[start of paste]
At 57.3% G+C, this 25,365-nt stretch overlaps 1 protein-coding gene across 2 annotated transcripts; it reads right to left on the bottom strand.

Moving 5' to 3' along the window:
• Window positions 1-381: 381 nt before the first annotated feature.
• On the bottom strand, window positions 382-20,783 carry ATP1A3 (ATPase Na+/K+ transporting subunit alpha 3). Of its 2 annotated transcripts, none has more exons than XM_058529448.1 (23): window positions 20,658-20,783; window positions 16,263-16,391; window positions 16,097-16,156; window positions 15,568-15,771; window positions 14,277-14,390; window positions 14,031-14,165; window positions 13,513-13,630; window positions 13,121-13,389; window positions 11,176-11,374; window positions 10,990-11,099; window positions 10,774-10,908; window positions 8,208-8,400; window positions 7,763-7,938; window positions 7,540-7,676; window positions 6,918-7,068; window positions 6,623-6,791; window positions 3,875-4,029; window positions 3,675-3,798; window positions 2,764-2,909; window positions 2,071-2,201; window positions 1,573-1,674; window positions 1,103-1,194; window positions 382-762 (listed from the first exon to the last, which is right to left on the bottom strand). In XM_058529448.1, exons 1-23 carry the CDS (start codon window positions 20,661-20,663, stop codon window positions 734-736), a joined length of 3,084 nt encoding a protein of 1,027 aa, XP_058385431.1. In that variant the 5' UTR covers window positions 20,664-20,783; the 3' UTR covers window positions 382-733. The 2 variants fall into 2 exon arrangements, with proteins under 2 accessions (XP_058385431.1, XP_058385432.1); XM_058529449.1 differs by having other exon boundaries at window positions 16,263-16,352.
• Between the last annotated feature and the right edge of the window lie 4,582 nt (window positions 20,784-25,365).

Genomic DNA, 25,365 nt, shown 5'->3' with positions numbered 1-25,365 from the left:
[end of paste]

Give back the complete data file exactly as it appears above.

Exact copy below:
At 57.3% G+C, this 25,365-nt stretch overlaps 1 protein-coding gene across 2 annotated transcripts; it reads right to left on the bottom strand.

Moving 5' to 3' along the window:
• Window positions 1-381: 381 nt before the first annotated feature.
• On the bottom strand, window positions 382-20,783 carry ATP1A3 (ATPase Na+/K+ transporting subunit alpha 3). Of its 2 annotated transcripts, none has more exons than XM_058529448.1 (23): window positions 20,658-20,783; window positions 16,263-16,391; window positions 16,097-16,156; window positions 15,568-15,771; window positions 14,277-14,390; window positions 14,031-14,165; window positions 13,513-13,630; window positions 13,121-13,389; window positions 11,176-11,374; window positions 10,990-11,099; window positions 10,774-10,908; window positions 8,208-8,400; window positions 7,763-7,938; window positions 7,540-7,676; window positions 6,918-7,068; window positions 6,623-6,791; window positions 3,875-4,029; window positions 3,675-3,798; window positions 2,764-2,909; window positions 2,071-2,201; window positions 1,573-1,674; window positions 1,103-1,194; window positions 382-762 (listed from the first exon to the last, which is right to left on the bottom strand). In XM_058529448.1, exons 1-23 carry the CDS (start codon window positions 20,661-20,663, stop codon window positions 734-736), a joined length of 3,084 nt encoding a protein of 1,027 aa, XP_058385431.1. In that variant the 5' UTR covers window positions 20,664-20,783; the 3' UTR covers window positions 382-733. The 2 variants fall into 2 exon arrangements, with proteins under 2 accessions (XP_058385431.1, XP_058385432.1); XM_058529449.1 differs by having other exon boundaries at window positions 16,263-16,352.
• Between the last annotated feature and the right edge of the window lie 4,582 nt (window positions 20,784-25,365).

Genomic DNA, 25,365 nt, shown 5'->3' with positions numbered 1-25,365 from the left: